My husband and I are set to drop about $500 for a weekend away this weekend (we’ve already spent about $250 on tickets and a hotel room, so half our budget). We’ve been saving for MONTHS to get this money, and have been looking forward to it, especially the nice dinner, for just as long. I’m going to be pissed if someone else’s kids ruin any part of it. I can’t afford nice dinners often, and I can’t afford to be away from my kids often, I don’t want to deal with someone else’s screamers.

  • SunnyD847

    Yeah, when you have the opportunity to get away from your kids for an evening, it sucks to listen to someone else’s kid scream. I wouldn’t mind you bringing your kid if you would do the decent thing and take them out of the room if they start acting up. Maybe you end up eating in shifts, that’s the price you pay when you bring your kid out to dinner. Don’t ruin everyone else’s evening because of your decision.

  • journalgal2

    I’ll never forget my first trip to Vegas last year. It was about 11 p.m., I was enjoying a very casual meal with friends, and I was SHOCKED at how many parents were dragging crying, exhausted little ones around. One little boy about 3 BEGGED his mom to let him go to bed. “No, Mommy wants to look around some more.” EXCUSE ME??? My heart broke for the poor little guy and I wanted to slap that selfish so-and-so right in the face. When we have kids, that means we sometimes have to do things differently, like leave early or leave them at home altogether.

    • SunnyD847

      When we were in Vegas with the kids we arranged for a sitter from an agency (not though the hotel who wanted to charge a FORTUNE!) It was very affordable and we could all have our fun.

    • Jessica

      Poor little guy! I can’t imagine forcing a sleepy child to stay up/out.

    • keelhaulrose

      I was at Disney World, which obviously a family friendly place, on one of their open late days, and I was shocked at the number of kids begging to leave because they were exhausted and the parents were saying they just wanted to go on a few more rides.
      I felt horrible for those kids. Way to wreck the magic, mom and dad.

    • Ro

      Yeah, my husband and I were in Vegas in February and we were shocked by how many small children we saw up very late. Usually being dragged around the casino with their parents.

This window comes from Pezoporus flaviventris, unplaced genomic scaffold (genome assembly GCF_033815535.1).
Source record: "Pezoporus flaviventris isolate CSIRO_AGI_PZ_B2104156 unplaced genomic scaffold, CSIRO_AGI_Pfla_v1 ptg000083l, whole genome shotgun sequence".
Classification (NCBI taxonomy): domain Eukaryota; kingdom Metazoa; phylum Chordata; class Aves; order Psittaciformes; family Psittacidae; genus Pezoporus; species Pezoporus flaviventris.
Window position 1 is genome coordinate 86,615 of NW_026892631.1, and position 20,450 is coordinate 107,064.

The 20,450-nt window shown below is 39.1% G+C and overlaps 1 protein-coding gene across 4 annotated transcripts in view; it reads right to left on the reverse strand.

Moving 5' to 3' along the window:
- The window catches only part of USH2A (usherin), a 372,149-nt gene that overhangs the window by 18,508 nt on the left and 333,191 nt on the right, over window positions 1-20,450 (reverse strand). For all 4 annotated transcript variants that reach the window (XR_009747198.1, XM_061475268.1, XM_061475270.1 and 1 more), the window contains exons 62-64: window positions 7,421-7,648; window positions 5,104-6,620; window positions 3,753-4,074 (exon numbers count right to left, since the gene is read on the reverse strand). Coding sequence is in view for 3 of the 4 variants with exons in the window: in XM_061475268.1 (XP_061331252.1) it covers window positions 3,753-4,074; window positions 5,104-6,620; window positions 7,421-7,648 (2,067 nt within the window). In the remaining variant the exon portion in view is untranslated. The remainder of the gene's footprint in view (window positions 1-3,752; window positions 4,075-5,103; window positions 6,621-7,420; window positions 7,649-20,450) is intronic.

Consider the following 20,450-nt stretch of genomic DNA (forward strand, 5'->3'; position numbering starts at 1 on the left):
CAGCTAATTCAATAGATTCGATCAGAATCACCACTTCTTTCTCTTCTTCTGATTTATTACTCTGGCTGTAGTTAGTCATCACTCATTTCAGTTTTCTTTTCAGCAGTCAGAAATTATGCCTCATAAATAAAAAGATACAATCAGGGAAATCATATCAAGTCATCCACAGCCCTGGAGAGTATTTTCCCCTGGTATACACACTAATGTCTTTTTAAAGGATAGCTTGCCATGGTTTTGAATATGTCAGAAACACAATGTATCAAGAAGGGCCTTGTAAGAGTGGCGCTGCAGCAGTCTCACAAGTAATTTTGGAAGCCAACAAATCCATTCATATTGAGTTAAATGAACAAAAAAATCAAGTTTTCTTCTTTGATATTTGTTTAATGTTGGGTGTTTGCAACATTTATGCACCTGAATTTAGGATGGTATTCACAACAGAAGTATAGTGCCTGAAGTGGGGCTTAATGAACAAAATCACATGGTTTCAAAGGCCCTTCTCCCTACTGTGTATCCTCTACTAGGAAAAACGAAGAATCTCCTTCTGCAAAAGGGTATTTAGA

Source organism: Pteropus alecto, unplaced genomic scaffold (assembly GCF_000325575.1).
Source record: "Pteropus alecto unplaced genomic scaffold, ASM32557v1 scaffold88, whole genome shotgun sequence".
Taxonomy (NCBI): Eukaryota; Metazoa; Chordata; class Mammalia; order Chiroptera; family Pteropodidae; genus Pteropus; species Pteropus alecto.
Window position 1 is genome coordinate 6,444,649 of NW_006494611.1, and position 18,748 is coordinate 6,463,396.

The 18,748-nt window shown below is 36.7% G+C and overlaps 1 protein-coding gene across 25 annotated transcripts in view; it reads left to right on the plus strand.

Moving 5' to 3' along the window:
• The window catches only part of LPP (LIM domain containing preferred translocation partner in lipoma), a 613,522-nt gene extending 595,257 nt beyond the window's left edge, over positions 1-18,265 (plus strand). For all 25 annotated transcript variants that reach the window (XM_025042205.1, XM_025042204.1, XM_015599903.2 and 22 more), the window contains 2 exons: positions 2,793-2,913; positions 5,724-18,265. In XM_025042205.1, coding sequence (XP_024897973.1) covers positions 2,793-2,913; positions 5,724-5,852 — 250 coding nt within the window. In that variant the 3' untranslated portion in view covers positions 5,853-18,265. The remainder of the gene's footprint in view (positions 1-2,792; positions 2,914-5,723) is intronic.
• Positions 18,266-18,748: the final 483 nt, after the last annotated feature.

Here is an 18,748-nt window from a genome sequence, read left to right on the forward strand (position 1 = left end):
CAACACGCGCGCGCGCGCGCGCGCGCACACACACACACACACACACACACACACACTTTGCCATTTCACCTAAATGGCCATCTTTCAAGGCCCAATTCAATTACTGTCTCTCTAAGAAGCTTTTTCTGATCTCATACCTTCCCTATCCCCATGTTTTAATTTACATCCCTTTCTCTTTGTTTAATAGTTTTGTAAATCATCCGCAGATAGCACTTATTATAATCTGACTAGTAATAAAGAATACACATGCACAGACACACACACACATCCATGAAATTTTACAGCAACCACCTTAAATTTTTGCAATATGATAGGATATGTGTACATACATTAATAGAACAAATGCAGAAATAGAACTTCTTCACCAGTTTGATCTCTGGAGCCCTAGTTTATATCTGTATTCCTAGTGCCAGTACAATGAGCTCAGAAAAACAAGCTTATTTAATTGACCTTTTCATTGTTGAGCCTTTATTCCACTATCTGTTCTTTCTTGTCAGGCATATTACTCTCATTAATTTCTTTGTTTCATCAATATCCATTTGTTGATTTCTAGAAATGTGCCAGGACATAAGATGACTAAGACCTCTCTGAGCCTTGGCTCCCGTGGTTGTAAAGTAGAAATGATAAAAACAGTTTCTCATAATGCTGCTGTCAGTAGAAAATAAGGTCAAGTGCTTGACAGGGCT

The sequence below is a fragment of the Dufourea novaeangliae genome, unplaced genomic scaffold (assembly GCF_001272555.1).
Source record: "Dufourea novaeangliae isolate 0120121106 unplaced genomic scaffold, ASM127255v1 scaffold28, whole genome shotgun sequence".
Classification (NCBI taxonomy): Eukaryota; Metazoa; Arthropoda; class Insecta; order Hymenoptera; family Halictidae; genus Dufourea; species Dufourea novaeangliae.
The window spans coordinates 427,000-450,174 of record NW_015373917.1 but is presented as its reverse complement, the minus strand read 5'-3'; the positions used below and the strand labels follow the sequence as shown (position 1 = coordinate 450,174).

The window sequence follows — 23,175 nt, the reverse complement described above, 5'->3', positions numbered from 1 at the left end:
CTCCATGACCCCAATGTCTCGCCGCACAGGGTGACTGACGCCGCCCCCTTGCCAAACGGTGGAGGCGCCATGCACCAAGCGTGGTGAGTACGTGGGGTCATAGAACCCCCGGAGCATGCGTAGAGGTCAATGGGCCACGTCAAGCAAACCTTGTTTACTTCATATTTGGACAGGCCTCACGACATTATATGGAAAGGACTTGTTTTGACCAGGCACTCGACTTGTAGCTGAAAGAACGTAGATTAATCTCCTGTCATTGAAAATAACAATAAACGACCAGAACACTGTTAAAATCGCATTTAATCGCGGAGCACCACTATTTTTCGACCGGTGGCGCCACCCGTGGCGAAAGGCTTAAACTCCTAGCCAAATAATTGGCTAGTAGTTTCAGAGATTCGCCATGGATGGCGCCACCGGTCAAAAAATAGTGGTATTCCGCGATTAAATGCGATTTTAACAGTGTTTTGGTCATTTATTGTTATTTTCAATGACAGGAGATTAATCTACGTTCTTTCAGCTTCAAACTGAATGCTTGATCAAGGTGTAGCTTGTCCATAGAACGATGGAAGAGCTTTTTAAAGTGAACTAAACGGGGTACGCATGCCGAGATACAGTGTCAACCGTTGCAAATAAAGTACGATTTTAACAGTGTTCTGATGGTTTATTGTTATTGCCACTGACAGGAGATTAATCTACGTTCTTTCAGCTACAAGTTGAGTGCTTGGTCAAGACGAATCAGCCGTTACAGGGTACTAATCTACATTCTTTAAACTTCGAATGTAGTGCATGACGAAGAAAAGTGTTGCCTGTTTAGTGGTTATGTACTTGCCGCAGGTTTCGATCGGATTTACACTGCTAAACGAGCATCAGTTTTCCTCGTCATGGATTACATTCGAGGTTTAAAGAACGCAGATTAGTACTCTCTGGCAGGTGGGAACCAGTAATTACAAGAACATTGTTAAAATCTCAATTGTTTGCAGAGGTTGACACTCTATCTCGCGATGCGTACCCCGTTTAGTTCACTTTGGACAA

• journalgal2

      It was one thing to see the little babies snoozing in strollers (not my thing but at least they were getting sleep) but the crying toddlers and preschoolers made me want to cry right along with them. Maybe I’m being too harsh but that borders on abuse to me.

    • Ro

      Agreed.

    • Lackadaisical

      Yes when it gets very late at night of course babies and small children would cry and act up. They are tired and want to go to bed. At 11pm that seems even more unfair on the toddler than the other patrons.

    • shadow guest

      A couple of my college friends and I went skiing for New Year’s this last December, and we stayed at a pretty “partyish” condo for springbreakers and hooligans, and I’m not gonna lie listening to a toddler or whatever scream next door was irritating, but I’m sure the parents weren’t thrilled to be surrounded by Frat Party Central either. We knew to expect families and they knew they were going to Breckenridge on New year’s so despite their child’s existence there would be noise. We were just WAITING for them to knock on the door and lecture us but when it didn’t happen were pleasently surprised.

  • candyvines

    Where do I sign up to be a Dazzling Snowflake Specialist?

  • Jessica

    Whenever my baby cries in public, I am far more uncomfortable with it than anyone else. I assumed most parents feel this way.

  • TwentiSomething Mom

    I know my kid can be a pain in the ass, which is why I don’t bring him to nice places. He did start his shit at Olive Garden about a year ago and we took our food to go and paid the bill because we could tell he was being a nuisance to everyone there, including the the families with children.

    • journalgal2

      That’s called self-awareness, which sadly too many people don’t have.

    • Effervescent Pheasant

      I couldn’t agree more!

    • Butt Trophy Recipient

      Quitter!

    • SunnyD847

      It’s also call common courtesy, another quality many people lack

    • Jessifer

      Yup, mine’s under 12 months old and I refuse to bring him anywhere to eat, other than a food court at a mall! There’s no way we’d even get to enjoy our meal – I’d spend the entire time with him crying to sit on my lap and then having to push all the food and cutlery to the centre of the table so that he doesn’t grab it. When he becomes more mature, then *maybe* we’ll try going out for brunch every once in a while and see how he does. I figure it’s appropriate since it’s in the morning when he’s in a good mood, it’s a meal served quickly, and breakfast crowds are usually pretty laid-back.

    • whiteroses